Theatre N16, London – until 31 March 2017
Second Son’s Production of Dark Vanilla Jungle can be compared to watching a sunset. It starts off quite bright, with tales of hot summers and ice creams with her mother, ending in Epping Forest as we, along with Andrea, work out what went what wrong for her in his revival of Philip Ridley’s monologue.
I also found myself comparing it to Dennis Potter’s Brimstone and Treacle as Andrea enters the life of a disabled soldier and his mother. Andrea doesn’t have the excuse of being the devil but simply a messed-up woman who has been abandoned and unloved throughout her short life. Her mother and father abandon her with an equally unloving grandmother she doesn’t know, her first love isn’t who he says he is and is it any wonder she turns to a man who she knows can never love in return. Ultimately it looks at how an abuse of power to one, can turn into an abuse of power to others.
This production has its weaknesses; Emily Thornton seemed unsure of her lines and the decision to portray this native outer Londoner with her native Bradford accent seemed at odds with everything we had been told about the character. If it was about portraying Andrea as an outsider, then her story does that. The two simple props seemed to be a hindrance rather than a help and it is a shame. We need that feeling of claustrophobia in her cell, a feeling that Theatre N16 space did to great effect in Swifties, but here it felt like a poor direction decision from Samson Hawkins rather than the stumbling of a woman telling a big story in a small space.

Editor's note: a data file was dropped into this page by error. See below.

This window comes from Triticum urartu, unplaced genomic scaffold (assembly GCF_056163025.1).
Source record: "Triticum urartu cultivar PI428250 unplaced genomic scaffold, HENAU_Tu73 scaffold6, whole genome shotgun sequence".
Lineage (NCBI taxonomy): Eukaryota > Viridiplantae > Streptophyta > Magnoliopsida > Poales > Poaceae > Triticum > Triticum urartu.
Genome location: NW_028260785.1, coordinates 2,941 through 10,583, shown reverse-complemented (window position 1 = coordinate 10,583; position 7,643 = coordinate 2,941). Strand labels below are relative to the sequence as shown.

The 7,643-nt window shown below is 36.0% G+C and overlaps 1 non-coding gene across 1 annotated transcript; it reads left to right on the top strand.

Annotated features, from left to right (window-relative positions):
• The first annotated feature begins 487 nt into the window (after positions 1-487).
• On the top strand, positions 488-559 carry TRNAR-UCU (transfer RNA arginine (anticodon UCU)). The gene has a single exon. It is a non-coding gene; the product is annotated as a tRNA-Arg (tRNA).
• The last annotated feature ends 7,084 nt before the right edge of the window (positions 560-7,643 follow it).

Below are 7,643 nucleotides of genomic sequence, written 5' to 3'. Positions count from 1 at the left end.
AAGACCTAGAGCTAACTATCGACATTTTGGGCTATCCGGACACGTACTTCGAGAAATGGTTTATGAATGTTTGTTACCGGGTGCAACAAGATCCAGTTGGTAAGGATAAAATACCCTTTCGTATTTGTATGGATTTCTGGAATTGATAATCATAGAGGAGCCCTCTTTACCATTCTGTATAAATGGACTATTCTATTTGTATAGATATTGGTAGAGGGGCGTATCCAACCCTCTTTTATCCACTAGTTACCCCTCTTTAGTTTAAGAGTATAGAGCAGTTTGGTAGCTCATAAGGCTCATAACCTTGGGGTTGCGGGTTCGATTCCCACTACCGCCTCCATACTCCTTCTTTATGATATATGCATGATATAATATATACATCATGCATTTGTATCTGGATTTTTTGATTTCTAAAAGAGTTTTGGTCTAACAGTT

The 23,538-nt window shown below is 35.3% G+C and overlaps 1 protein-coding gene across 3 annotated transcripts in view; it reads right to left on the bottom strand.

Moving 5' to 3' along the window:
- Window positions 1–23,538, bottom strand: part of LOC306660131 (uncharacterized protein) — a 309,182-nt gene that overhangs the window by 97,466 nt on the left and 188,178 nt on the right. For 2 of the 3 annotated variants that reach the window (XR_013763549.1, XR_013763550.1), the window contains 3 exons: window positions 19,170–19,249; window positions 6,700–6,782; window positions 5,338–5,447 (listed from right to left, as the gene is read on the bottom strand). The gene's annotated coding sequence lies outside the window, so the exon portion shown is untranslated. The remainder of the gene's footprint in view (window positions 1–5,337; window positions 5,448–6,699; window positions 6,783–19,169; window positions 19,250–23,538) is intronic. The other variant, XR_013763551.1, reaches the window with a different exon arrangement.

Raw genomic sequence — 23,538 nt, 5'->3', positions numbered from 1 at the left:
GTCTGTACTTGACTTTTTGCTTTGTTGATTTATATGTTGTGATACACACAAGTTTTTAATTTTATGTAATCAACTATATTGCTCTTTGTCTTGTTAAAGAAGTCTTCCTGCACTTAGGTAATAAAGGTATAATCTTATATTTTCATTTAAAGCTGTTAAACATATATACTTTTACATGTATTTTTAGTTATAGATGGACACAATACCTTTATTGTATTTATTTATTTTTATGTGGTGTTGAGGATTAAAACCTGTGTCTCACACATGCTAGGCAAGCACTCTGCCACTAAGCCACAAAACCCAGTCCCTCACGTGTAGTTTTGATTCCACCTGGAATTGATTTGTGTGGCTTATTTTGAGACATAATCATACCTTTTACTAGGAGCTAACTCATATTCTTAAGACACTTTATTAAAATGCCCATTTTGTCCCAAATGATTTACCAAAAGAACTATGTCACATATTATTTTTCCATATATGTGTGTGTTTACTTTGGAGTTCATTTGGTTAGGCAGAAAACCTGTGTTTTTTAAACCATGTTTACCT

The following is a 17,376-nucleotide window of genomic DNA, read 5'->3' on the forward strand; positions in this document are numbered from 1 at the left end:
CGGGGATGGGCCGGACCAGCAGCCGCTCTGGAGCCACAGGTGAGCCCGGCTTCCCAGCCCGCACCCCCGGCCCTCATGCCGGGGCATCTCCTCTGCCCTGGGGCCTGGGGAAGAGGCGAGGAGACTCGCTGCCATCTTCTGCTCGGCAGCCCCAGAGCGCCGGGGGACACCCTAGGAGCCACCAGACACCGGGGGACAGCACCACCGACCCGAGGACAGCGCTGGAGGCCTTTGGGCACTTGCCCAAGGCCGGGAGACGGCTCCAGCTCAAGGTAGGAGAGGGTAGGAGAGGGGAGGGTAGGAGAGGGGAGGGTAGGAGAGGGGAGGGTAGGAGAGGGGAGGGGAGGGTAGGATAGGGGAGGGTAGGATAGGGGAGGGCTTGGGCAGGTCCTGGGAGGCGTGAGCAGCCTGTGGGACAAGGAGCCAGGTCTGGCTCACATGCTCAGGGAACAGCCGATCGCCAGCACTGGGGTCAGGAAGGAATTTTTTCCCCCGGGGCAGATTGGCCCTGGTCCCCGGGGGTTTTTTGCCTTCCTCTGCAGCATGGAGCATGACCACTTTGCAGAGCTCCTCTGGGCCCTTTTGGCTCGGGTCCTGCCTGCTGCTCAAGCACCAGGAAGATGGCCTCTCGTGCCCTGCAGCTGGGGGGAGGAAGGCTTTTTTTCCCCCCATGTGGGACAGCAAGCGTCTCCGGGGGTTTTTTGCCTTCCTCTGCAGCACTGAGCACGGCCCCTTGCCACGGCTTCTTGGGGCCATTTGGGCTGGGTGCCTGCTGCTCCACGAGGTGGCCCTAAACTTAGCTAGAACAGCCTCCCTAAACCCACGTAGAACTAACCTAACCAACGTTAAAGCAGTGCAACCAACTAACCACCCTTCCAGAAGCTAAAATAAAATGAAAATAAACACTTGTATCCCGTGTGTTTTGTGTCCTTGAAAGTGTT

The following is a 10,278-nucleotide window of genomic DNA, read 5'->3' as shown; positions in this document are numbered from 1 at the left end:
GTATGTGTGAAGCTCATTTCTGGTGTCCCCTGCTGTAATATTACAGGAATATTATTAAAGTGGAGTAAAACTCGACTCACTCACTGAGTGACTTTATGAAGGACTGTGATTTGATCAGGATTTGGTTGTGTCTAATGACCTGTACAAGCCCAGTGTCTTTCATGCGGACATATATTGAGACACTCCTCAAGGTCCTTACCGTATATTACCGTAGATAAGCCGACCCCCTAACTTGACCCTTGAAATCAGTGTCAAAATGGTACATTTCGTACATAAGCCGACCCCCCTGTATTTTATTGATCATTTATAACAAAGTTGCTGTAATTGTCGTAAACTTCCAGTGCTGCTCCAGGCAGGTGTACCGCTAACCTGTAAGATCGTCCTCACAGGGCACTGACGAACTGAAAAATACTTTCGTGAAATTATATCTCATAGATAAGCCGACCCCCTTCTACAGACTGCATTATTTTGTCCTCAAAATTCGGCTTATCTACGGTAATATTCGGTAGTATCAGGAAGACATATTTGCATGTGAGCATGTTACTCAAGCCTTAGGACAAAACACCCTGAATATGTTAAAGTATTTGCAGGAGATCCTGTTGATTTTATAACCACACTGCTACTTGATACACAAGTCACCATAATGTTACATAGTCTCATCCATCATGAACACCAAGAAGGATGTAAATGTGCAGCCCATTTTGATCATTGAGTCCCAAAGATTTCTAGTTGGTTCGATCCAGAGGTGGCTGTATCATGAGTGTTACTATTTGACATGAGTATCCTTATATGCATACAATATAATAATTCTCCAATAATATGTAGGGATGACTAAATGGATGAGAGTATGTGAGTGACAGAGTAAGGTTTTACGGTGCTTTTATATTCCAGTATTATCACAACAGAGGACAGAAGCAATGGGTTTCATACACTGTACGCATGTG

It is a very out of sorts piece. Strengths, weaknesses, timelines and locations are all explored by this one character in 80 minutes. Ridley’s vivid detail from beginning to end, can be hard to stomach but it needs the minimalism this production provides to be truly believable. The piece fails to tidy up all the loose ends but this is part of the charm of the story and monologues in general. Can I trust Andrea? Can her despicable actions be boiled down to her despicable treatment? It is a timely revival as women constantly look at their place and role in society.